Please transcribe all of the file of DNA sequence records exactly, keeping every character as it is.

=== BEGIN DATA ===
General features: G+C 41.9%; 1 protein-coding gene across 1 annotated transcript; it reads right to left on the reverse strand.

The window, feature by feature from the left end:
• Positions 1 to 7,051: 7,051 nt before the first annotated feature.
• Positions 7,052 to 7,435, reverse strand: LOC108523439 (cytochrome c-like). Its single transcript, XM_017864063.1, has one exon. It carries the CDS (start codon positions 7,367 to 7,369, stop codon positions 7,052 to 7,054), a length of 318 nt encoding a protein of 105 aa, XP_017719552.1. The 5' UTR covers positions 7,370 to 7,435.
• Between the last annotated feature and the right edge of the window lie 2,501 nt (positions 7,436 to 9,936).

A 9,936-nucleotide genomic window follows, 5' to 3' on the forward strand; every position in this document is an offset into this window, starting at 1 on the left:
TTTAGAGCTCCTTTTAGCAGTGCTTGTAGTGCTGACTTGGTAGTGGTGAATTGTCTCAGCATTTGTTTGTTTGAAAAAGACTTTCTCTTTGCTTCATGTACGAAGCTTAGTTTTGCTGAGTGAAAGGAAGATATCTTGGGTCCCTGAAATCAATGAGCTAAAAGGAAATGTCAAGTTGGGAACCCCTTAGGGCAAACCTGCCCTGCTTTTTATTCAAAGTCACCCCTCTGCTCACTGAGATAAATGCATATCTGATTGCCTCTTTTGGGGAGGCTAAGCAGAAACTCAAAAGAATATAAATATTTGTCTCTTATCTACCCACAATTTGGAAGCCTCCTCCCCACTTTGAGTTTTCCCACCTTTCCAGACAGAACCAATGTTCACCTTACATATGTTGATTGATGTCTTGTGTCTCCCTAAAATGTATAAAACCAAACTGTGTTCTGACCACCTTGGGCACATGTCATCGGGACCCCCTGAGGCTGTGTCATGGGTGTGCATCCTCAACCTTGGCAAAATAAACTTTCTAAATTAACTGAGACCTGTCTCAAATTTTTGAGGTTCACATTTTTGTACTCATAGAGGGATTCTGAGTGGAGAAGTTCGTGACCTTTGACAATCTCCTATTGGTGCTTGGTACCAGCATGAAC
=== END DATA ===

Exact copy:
General features: G+C 41.9%; 1 protein-coding gene across 1 annotated transcript; it reads right to left on the reverse strand.

The window, feature by feature from the left end:
• Positions 1 to 7,051: 7,051 nt before the first annotated feature.
• Positions 7,052 to 7,435, reverse strand: LOC108523439 (cytochrome c-like). Its single transcript, XM_017864063.1, has one exon. It carries the CDS (start codon positions 7,367 to 7,369, stop codon positions 7,052 to 7,054), a length of 318 nt encoding a protein of 105 aa, XP_017719552.1. The 5' UTR covers positions 7,370 to 7,435.
• Between the last annotated feature and the right edge of the window lie 2,501 nt (positions 7,436 to 9,936).

A 9,936-nucleotide genomic window follows, 5' to 3' on the forward strand; every position in this document is an offset into this window, starting at 1 on the left:
TTTAGAGCTCCTTTTAGCAGTGCTTGTAGTGCTGACTTGGTAGTGGTGAATTGTCTCAGCATTTGTTTGTTTGAAAAAGACTTTCTCTTTGCTTCATGTACGAAGCTTAGTTTTGCTGAGTGAAAGGAAGATATCTTGGGTCCCTGAAATCAATGAGCTAAAAGGAAATGTCAAGTTGGGAACCCCTTAGGGCAAACCTGCCCTGCTTTTTATTCAAAGTCACCCCTCTGCTCACTGAGATAAATGCATATCTGATTGCCTCTTTTGGGGAGGCTAAGCAGAAACTCAAAAGAATATAAATATTTGTCTCTTATCTACCCACAATTTGGAAGCCTCCTCCCCACTTTGAGTTTTCCCACCTTTCCAGACAGAACCAATGTTCACCTTACATATGTTGATTGATGTCTTGTGTCTCCCTAAAATGTATAAAACCAAACTGTGTTCTGACCACCTTGGGCACATGTCATCGGGACCCCCTGAGGCTGTGTCATGGGTGTGCATCCTCAACCTTGGCAAAATAAACTTTCTAAATTAACTGAGACCTGTCTCAAATTTTTGAGGTTCACATTTTTGTACTCATAGAGGGATTCTGAGTGGAGAAGTTCGTGACCTTTGACAATCTCCTATTGGTGCTTGGTACCAGCATGAAC